Pfizer: Harmful deceit
It all started with Pfizer's research director indicating that a study conducted to determine whether an arthritis drug, Celebrex, was safer than other drugs like ibuprofen, was falsely represented. The email pointed out that, 'Pfizer and its partner, Pharmacia, were able to misrepresent Celebrex as a safer alternative because they only released the results of half of a yearlong study. The email states that they swallowed our story, hook, line and sinker.
Pfizer was said to be involved in widespread work to promote the drug in ways not necessarily backed up by medical science, and to overcome the doubts of critics. In August 2012, the company paid $60.2 million to the US to settle charges that the company bribed government officials, including hospital administrators, government doctors and members of the regulatory and purchasing committees in China, Russia, Italy, Bulgaria, Serbia, Kazakhstan and Croatia to approve and prescribe Pfizer products.
Abbott's unlawful drug promotion
Abbott Laboratories had pleaded guilty and paid $1.5 billion for unlawfully promoting the prescription drug Depakote for uses not approved safe and effective by the US FDA. In May 2012, the United States Department of Justice had issued a press release against Abbott pleading guilty to misbranding Depakote by promoting the drug to control agitation and aggression in elderly dementia patients and to treat schizophrenia when neither of these uses was approved by the FDA.
US DoJ said in their statement that the company had admitted that from 1998 through 2006, it maintained a specialized sales force trained to market Depakote in nursing homes for the control of agitation and aggression in elderly dementia patients, despite the absence of credible scientific evidence that Depakote was safe and effective for that use. Further, it said that from 2001 through 2006, the company marketed Depakote in combination with atypical antipsychotic drugs to treat schizophrenia, even after its clinical trials failed to demonstrate that adding Depakote was any more effective than an atypical antipsychotic alone for that use.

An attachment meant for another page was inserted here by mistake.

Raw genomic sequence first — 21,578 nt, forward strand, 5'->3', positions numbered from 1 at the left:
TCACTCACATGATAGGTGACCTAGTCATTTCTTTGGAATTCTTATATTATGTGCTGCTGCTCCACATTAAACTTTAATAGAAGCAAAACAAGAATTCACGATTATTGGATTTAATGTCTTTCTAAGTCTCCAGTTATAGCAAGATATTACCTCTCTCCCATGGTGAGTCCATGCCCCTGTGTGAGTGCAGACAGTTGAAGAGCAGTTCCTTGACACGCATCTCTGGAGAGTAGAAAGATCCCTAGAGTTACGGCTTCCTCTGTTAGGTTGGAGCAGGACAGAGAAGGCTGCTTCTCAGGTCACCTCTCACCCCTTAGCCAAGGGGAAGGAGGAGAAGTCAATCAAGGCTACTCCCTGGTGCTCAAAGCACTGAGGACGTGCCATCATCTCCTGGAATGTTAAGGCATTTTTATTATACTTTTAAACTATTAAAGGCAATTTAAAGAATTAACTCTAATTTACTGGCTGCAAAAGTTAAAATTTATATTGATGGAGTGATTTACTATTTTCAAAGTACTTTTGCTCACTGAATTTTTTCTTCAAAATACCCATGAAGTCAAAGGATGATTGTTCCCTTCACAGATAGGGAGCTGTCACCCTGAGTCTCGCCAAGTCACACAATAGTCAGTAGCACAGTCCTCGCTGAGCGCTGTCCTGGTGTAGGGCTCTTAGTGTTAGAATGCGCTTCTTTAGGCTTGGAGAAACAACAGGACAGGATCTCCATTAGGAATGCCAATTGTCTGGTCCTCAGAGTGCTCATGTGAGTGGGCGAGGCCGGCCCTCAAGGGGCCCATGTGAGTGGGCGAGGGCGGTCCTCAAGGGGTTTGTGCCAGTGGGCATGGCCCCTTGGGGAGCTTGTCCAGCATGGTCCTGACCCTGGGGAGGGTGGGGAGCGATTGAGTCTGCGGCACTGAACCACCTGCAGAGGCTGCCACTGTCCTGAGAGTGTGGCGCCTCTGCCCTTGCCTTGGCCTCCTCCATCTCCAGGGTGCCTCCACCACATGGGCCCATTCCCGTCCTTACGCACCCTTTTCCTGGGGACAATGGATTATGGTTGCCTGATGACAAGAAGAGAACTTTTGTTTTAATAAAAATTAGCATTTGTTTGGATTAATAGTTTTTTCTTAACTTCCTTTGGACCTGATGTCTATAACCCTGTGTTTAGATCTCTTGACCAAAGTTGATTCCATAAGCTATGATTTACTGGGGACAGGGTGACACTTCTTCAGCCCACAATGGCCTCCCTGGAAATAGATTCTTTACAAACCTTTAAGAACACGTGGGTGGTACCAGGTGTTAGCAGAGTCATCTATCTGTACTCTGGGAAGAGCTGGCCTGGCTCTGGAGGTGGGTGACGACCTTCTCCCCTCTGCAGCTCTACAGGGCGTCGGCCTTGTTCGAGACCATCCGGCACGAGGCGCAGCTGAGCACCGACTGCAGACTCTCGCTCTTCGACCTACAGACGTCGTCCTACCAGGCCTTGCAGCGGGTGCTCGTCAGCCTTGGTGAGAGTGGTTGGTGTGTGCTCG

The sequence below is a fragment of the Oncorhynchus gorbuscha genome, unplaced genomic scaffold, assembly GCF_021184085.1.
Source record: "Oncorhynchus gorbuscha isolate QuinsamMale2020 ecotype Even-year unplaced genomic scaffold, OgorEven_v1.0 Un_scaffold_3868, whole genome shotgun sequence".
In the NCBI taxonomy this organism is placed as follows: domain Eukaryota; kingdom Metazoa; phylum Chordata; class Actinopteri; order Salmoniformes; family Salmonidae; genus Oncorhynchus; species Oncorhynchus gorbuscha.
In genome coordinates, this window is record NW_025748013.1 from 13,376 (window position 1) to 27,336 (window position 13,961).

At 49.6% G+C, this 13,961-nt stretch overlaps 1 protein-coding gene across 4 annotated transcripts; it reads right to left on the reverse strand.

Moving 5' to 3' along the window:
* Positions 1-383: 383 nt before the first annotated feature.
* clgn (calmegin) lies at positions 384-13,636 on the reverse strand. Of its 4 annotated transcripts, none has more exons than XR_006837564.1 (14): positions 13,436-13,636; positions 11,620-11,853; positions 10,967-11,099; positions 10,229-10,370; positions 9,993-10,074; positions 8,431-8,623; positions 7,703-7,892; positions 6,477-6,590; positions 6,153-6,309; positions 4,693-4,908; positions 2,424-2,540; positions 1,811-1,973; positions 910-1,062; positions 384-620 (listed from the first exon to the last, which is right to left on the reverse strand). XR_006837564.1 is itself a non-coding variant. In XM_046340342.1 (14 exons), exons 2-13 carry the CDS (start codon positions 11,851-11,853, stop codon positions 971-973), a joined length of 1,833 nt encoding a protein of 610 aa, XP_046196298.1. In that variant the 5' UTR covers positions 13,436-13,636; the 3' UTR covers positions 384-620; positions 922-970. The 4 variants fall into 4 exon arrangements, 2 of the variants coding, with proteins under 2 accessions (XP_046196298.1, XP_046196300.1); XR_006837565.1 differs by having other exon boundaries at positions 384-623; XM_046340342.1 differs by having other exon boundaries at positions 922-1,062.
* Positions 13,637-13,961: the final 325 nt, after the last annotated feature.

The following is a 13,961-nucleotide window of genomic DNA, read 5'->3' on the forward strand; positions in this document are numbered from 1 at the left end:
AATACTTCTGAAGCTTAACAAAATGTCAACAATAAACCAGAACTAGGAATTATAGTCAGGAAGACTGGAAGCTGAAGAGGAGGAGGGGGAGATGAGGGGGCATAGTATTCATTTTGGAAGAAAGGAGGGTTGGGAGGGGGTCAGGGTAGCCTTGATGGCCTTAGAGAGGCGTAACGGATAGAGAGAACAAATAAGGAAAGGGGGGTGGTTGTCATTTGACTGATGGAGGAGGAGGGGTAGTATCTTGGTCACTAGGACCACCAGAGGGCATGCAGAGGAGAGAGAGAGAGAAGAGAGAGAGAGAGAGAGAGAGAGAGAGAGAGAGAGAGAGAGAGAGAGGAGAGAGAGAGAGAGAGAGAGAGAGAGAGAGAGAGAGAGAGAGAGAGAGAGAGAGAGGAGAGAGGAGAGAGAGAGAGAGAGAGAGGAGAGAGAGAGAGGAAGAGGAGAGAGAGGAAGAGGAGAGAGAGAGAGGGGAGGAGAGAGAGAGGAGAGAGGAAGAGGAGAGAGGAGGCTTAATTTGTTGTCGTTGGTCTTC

The FDA had originally approved the drug for epileptic seizures, bipolar mania and the prevention of migraines. The press release clearly states that this drug was never approved for controlling behavioral disturbances in dementia patients. This was because the drug was found to be dangerous in elderly patients causing some of them to suffer from dehydration and anorexia after using this drug.
Takeda went for money over safety
In 2012, Takeda failed to report that their diabetes drug Actos has been found to lead to bladder cancer and congestive heart failure. This led to another scandal where Takeda was blamed to have encouraged its medical reviewers to incorrectly classify some of the reports of congestive heart failure.
Like in every other scandal, Takeda's whistle blower was a former employee who filed the lawsuit against the company claiming that when she attempted to protest against this practice, she was fired by the drugmaker.